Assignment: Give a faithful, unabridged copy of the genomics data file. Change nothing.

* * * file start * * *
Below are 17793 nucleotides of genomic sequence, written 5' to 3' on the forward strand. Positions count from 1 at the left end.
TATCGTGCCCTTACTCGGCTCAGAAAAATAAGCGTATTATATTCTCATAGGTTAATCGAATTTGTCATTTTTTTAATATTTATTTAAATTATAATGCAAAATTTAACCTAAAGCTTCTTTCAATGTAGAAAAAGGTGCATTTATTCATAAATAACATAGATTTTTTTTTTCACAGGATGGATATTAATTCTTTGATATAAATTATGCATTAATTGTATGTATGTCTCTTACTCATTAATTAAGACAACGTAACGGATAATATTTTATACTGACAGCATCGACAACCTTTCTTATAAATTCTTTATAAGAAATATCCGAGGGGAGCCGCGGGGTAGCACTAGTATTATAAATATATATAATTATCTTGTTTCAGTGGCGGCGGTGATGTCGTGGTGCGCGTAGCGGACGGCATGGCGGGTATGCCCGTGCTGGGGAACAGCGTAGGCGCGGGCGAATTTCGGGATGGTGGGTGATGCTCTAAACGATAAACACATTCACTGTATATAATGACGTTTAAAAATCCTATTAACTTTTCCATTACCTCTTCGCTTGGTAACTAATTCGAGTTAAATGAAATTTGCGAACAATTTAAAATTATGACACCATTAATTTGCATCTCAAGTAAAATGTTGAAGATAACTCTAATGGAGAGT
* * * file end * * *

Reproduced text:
Below are 17793 nucleotides of genomic sequence, written 5' to 3' on the forward strand. Positions count from 1 at the left end.
TATCGTGCCCTTACTCGGCTCAGAAAAATAAGCGTATTATATTCTCATAGGTTAATCGAATTTGTCATTTTTTTAATATTTATTTAAATTATAATGCAAAATTTAACCTAAAGCTTCTTTCAATGTAGAAAAAGGTGCATTTATTCATAAATAACATAGATTTTTTTTTTCACAGGATGGATATTAATTCTTTGATATAAATTATGCATTAATTGTATGTATGTCTCTTACTCATTAATTAAGACAACGTAACGGATAATATTTTATACTGACAGCATCGACAACCTTTCTTATAAATTCTTTATAAGAAATATCCGAGGGGAGCCGCGGGGTAGCACTAGTATTATAAATATATATAATTATCTTGTTTCAGTGGCGGCGGTGATGTCGTGGTGCGCGTAGCGGACGGCATGGCGGGTATGCCCGTGCTGGGGAACAGCGTAGGCGCGGGCGAATTTCGGGATGGTGGGTGATGCTCTAAACGATAAACACATTCACTGTATATAATGACGTTTAAAAATCCTATTAACTTTTCCATTACCTCTTCGCTTGGTAACTAATTCGAGTTAAATGAAATTTGCGAACAATTTAAAATTATGACACCATTAATTTGCATCTCAAGTAAAATGTTGAAGATAACTCTAATGGAGAGT